The other Democratic frontrunner, Barack Obama, recently clarified his stance on space policy after calling for a five-year delay in the Constellation program (which includes Ares and Orion) in November to help pay for his education program. In a document published on SpaceRef.com late last week, Obama outlined a set of goals and priorities not dissimilar to what Clinton proposed, including support for the continued development of Ares and Orion. However, the policy says little about long-term plans for human spaceflight other than that the CEV will “be the backbone of future missions”, and that continued robotic exploration, supported by Obama, will “lay the foundations for further manned exploration”.

Obama’s policy says little about long-term plans for human spaceflight other than that the CEV will “be the backbone of future missions”, and that continued robotic exploration, supported by Obama, will “lay the foundations for further manned exploration”.

In aggregate, these statements suggest that the next president, regardless of whomever is elected this November, would at least maintain the near-term goals of the Vision, including the completion of the ISS, retirement of the shuttle, and development of Ares and Orion. The specific long-term goals of the Vision, though, may well be in jeopardy. However, developments outside of the campaign trail could put even the near-term plans into question.

Fiscal risks

When President Bush announced the Vision for Space Exploration, one of its central themes was fiscal responsibility. Rather than seek a major budget increase for NASA, Bush called instead for a modest $1-billion increase, spread over five years, along with reallocation of funds among agency programs. That increase, followed by only inflationary growth thereafter, would be sufficient to carry out the Vision, NASA argued, creating a graph dubbed the “sand chart” to illustrate its budget projections through 2020.

That approach has been all but discredited now, a victim of rising costs, shifting priorities, and the inevitable budgetary tug-of-war between the White House and Congress. In the fiscal year 2005 budget proposal released by NASA just a few weeks after Bush’s speech, NASA requested $16.2 billion in 2005, part of a modest increase that, in the budget’s five year projection, called for $17.8 billion by 2007 before flattening out at around $18 billion for 2008 and 2009. In fact, NASA got $17.3 billion in the final FY2008 appropriations bill, and even that was a significant increase over the FY07 budget of $16.2 billion—over a billion and a half dollars less for FY07 than what NASA projected back in 2005.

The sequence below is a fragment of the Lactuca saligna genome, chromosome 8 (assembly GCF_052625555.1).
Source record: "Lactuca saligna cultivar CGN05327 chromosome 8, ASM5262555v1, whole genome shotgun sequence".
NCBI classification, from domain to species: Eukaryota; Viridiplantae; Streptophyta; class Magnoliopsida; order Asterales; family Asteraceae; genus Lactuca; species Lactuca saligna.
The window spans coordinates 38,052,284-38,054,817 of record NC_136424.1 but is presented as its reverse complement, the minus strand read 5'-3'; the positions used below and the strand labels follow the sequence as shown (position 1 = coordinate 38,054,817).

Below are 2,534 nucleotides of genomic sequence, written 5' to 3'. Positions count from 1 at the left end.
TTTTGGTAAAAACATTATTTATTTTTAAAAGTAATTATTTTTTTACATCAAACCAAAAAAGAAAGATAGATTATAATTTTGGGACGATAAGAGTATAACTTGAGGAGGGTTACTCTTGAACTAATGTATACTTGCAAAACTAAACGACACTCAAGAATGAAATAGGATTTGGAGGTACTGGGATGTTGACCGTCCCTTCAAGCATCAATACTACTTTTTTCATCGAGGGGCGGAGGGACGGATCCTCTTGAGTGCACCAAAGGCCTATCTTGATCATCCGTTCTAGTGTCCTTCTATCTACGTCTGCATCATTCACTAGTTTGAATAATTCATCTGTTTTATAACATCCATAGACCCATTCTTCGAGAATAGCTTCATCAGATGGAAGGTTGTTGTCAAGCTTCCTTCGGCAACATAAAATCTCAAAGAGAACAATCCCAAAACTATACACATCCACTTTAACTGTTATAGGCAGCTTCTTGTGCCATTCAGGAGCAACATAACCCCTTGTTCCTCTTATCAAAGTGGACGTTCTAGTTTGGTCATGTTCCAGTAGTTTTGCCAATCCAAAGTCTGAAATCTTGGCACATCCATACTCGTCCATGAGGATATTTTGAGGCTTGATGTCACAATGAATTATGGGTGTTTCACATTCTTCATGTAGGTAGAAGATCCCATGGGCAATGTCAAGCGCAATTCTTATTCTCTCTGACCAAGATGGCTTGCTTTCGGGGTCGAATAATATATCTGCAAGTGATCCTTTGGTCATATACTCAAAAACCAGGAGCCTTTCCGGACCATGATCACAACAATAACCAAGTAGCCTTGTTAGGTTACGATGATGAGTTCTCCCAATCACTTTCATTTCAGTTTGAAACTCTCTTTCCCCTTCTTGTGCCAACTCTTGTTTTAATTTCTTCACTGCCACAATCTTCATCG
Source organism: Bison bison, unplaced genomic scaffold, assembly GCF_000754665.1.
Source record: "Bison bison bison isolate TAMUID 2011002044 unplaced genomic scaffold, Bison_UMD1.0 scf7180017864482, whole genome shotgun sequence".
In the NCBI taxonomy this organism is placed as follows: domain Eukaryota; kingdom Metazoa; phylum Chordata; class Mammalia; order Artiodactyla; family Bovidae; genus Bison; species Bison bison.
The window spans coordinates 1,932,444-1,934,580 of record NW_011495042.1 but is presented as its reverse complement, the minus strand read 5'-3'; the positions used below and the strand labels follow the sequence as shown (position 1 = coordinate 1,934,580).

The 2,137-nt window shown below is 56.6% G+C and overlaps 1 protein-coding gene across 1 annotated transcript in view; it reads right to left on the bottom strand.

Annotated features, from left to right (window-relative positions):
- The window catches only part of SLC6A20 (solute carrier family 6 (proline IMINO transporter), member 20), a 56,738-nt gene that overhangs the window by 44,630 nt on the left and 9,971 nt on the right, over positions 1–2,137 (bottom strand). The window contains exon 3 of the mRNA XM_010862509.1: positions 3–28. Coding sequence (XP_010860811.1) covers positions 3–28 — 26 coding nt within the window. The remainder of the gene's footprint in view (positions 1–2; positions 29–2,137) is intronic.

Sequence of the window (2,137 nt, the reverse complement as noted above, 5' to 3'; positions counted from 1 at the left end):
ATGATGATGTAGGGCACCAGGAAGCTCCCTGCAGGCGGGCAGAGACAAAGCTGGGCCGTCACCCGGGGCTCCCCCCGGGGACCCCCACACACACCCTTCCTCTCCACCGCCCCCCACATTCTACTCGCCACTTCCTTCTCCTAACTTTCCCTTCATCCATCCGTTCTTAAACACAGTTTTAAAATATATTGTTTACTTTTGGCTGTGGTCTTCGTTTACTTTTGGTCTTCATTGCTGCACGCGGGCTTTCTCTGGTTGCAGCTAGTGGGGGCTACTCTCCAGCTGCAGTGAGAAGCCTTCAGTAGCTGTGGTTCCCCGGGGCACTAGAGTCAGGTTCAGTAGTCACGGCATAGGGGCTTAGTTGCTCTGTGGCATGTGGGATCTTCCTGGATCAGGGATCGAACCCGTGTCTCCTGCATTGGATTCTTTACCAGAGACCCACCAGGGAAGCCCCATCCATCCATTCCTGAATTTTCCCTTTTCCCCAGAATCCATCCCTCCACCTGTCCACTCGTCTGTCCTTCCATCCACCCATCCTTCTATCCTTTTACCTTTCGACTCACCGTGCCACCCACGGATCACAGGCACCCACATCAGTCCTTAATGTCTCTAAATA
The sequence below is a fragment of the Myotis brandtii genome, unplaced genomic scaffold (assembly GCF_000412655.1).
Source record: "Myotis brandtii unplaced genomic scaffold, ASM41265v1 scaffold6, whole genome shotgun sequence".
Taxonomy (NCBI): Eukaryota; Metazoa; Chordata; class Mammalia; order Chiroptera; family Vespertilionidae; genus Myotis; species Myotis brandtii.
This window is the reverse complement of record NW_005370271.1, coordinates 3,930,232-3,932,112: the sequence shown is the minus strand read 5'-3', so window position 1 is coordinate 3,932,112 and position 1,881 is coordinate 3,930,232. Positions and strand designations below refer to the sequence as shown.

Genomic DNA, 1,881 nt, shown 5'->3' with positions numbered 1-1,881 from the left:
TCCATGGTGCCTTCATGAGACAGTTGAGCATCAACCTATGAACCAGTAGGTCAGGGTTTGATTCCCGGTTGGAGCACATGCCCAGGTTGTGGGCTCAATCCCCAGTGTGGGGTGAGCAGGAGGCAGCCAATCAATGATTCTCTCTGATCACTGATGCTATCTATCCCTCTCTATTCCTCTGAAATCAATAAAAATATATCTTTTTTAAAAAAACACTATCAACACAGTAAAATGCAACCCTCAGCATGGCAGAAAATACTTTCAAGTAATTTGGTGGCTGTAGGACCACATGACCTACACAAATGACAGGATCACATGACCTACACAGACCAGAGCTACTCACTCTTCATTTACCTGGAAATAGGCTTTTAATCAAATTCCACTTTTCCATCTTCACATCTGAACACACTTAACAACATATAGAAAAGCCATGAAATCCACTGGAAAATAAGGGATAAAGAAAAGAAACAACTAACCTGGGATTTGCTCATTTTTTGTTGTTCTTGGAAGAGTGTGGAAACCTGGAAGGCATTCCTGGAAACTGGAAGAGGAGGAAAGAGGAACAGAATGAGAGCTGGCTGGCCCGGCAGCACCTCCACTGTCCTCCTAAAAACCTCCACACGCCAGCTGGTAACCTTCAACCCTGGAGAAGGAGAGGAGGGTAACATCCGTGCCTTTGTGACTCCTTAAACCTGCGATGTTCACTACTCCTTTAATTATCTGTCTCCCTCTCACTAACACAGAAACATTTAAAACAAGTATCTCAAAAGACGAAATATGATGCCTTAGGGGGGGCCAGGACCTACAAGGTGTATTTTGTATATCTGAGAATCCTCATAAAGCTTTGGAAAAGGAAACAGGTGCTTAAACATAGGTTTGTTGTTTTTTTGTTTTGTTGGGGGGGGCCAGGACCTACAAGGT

NASA administrator Mike Griffin bluntly laid out the situation last week in a speech at a meeting of the American Astronomical Society in Austin, Texas. Griffin acknowledged that the administration had pledged an extra billion for NASA in the 2005–2009 period, but “a year later, about two weeks after I was privately informed that I had been selected to be the new Administrator, that increase was rescinded and, further, an additional 2 billion dollar reduction incurred,” he said. Worse, he added, the shuttle and ISS programs had not been “funded at the level required to match the nation’s commitment to complete the ISS and retire the Shuttle in 2010,” prior to his taking office. “I fixed that, rather than allowing a budgetary sham to be continued, but it was a $4 billion problem, and it was painful to fix.”

All of that has had a major impact on NASA’s ability to carry out its complete portfolio of programs, not just the Vision. “[A]dding it all up, NASA has absorbed almost $12 billion in budget reductions and unplanned expenses in the FY05-12 period that were not in the plan a mere three years ago,” Griffin said. That has left NASA with delays in key programs, including Constellation (which is now projected to become operational in early 2015, past the Vision’s 2014 goal); disgruntled researchers, like those astronomers in Austin, who have seen their budgets cut back as a result of these budgetary pressures; and a growing sense on Capitol Hill and elsewhere that NASA may be trying to do too much with too little money.

“NASA has absorbed almost $12 billion in budget reductions and unplanned expenses in the FY05-12 period that were not in the plan a mere three years ago,” Griffin said last week.